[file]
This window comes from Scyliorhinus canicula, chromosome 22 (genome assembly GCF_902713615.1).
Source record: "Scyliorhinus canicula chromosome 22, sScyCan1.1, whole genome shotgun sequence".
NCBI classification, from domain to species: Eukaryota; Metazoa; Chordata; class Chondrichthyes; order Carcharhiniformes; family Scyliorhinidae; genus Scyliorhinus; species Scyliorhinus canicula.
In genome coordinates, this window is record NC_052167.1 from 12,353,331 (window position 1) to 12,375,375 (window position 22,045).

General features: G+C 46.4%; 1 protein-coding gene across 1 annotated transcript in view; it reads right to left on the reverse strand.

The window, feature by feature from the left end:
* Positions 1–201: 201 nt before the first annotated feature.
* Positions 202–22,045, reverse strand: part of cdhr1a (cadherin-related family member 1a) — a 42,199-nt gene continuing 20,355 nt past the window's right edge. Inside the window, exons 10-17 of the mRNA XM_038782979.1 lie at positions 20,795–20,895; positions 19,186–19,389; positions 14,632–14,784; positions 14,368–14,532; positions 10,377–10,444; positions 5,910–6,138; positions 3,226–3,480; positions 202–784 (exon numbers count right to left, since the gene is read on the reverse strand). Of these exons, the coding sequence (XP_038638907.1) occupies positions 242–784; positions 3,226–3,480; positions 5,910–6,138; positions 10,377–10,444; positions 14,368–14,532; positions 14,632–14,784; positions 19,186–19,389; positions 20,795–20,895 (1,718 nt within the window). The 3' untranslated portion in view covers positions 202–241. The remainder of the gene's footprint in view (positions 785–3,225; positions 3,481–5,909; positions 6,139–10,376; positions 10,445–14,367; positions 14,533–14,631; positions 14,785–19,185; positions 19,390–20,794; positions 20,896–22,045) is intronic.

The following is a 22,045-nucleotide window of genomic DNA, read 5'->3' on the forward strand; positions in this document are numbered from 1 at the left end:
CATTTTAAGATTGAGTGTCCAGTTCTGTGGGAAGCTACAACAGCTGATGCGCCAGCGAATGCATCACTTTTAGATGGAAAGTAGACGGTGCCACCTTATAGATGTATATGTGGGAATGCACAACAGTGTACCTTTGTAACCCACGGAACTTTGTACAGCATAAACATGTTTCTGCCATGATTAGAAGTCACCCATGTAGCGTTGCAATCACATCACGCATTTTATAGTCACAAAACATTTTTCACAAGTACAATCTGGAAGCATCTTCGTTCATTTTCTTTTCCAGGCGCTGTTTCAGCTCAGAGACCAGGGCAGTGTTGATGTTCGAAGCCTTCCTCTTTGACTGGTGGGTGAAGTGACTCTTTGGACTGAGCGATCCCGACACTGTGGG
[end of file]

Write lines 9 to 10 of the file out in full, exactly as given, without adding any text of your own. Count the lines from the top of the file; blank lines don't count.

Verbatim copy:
The following is a 22,045-nucleotide window of genomic DNA, read 5'->3' on the forward strand; positions in this document are numbered from 1 at the left end:
CATTTTAAGATTGAGTGTCCAGTTCTGTGGGAAGCTACAACAGCTGATGCGCCAGCGAATGCATCACTTTTAGATGGAAAGTAGACGGTGCCACCTTATAGATGTATATGTGGGAATGCACAACAGTGTACCTTTGTAACCCACGGAACTTTGTACAGCATAAACATGTTTCTGCCATGATTAGAAGTCACCCATGTAGCGTTGCAATCACATCACGCATTTTATAGTCACAAAACATTTTTCACAAGTACAATCTGGAAGCATCTTCGTTCATTTTCTTTTCCAGGCGCTGTTTCAGCTCAGAGACCAGGGCAGTGTTGATGTTCGAAGCCTTCCTCTTTGACTGGTGGGTGAAGTGACTCTTTGGACTGAGCGATCCCGACACTGTGGG